What a whirlwind.
According to Salesian (Richmond, Calif.)
football coach Chad Nightingale, the 6-foot-7, 315-pound interior lineman Freddie Tagaloa
, has received between 25 and 50 texts and calls to day about his recruitment the last two weeks.
Tagaloa gave Cal coach Jeff Tedford a verbal commitment last weekend and firmed it up Wednesday night when offensive coordinator and offensive line coach Jim Michalczik visited the house.
It's been a really rough recruiting process for Tagaloa, the nation's No. 69 recruit overall by CBS/MaxPreps recruiting expert Tom Lemming
It came down between Stanford, Oregon, USC and the Bears.
Nightingale, a former Cal receiver, said he's made a point to be very objective in guiding Tagaloa, who has been a starting center on Salesian's nationally-recognized basketball team since his freshman season.
Though the family visited Stanford several times and seemed to be leaning that direction, Tagaloa ultimate felt more comfortable at Cal and especially with Michalczik said Nightingale.
Cal's engineering department, the team's strong Polynesian history and being so near home for a large extended family to watch him play were other considerations to pick the Bears, according to Nightingale.
It didn't hurt that former Salesian star Jahvid Best had a good experience at Cal.
Salesian (12-0) is getting ready to play Ferndale
(12-1) in a North Coast Section Division IV title game on Saturday at Alhambra High School.
"There's no doubt that Freddie made a informed decision," Nightingale said. "It's been a long and drawn out process for sure. Frankly it's worn him out the last couple of weeks. He feels relieved that the process is over and very strong and convicted with the choice he made.
"Now he can just relax and play."
As soon as football ends likely on Saturday – there's a remote chance that if Salesian wins it could be selected for a CIF Bowl Game – he'll practice three days with the basketball team which will fly to Florida on Thursday for the City of Palms Classic
, regarded as the most prestigious tournament in the country.
Tagaloa, a 3.77 student, received football offers during his freshman season even though he had never played the game until that point.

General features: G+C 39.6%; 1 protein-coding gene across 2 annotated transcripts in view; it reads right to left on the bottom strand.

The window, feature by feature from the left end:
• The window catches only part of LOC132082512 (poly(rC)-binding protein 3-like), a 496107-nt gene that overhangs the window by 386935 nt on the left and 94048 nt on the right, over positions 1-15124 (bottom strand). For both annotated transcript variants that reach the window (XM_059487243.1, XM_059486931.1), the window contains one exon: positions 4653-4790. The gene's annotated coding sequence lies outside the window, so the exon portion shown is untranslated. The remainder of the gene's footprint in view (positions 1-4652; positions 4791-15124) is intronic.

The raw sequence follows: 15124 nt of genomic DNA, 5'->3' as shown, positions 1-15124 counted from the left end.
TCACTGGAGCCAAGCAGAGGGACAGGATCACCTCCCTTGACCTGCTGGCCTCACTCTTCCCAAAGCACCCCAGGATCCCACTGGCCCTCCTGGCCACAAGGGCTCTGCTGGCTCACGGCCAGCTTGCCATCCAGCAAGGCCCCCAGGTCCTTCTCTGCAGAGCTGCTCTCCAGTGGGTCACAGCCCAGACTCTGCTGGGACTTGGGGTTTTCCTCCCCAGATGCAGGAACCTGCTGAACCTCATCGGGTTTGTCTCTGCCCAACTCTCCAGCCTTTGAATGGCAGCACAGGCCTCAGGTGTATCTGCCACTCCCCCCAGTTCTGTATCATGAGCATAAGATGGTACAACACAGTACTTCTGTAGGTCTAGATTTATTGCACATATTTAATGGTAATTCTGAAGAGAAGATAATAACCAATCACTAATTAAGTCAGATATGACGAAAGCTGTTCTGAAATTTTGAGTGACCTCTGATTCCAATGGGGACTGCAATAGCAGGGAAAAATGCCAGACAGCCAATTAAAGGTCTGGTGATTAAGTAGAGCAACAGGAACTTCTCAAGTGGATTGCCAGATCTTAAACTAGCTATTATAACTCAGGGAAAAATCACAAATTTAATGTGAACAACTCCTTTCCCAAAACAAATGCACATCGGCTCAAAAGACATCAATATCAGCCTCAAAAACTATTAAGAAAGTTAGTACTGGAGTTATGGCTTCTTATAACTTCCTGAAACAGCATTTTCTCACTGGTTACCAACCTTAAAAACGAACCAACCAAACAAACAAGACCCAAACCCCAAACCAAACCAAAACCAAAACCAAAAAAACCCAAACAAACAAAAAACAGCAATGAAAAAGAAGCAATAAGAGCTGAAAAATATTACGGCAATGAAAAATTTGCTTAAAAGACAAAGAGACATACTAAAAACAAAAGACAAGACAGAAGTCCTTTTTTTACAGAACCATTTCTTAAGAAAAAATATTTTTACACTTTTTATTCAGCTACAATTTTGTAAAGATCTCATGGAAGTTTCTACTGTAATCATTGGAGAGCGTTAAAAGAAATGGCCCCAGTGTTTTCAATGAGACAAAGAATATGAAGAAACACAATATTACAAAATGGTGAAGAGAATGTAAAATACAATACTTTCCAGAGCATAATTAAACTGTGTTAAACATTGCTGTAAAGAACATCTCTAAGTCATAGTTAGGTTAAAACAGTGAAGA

A tremendous athlete – had 25 points, 10 rebounds, seven blocks and five dunks in a Northern California playoff game against Santa Cruz last year – Tagaloa's toughest challenge on the football field is contact.
"In basketball, you avoid it," Nightingale said. "In football, you initiate it. It's not a problem any more, but at first he wasn't terribly aggressive."
Nightingale said Tagaloa, 17, is the largest – no pun intended – interior lineman recruit in the East Bay since De La Salle's Aaron Taylor and Derek Landri.
Taylor won a Super Bowl title with the Packers and had a successful but brief six-year career in the NFL due to knee injuries. He's now a host and analyst for CBS College Sports.
Landri is in his sixth season in the NFL, currently with the Eagles, his third team.
Both played at Notre Dame.
"Those guys were ahead of Freddie in terms of experience and being aggressive in high school," Nightingale said. "But Freddie is three inches taller than both those guys and weighs 35 pounds more. In terms of upside and physical ability, I can't imagine there's anyone in then nation with more."
Tagaloa's commitment to Cal was falsely leaked a couple of weeks ago, according to Nightingale, when the offensive lineman told some friends he was leaning toward the Bears.
Those friends tweeted that Tagaloa had committed, started an avalanche of calls and texts, not only from the media but college coaches.
"To Freddie's credit, he's been able to handle the flurry and merry-go-round of recruiting and focus on playing excellent football and being a good teammate," Nightingale said. "He's so dominate up front on the offensive line and so disruptive on the defensive line. He's had a great season.
"Now he's just getting ready for Ferndale."
According to Lemming, much of Tagaloa's recruitment is based on his sheer size and athleticism.
"He appears to have an exceptionally high
ceiling," Lemming said. "On film he's a steady, technically sound tackle who improves
with every game.
"An outstanding run blocker, he has
an aggressive style of play, is very athletic, can bend his knees, and
shows good hand placement and technique. Has an excellent punch and
shows the athletic ability to slide and mirror and cut off speed rusher. The scouts have been impressed with his quick footwork and flexibility."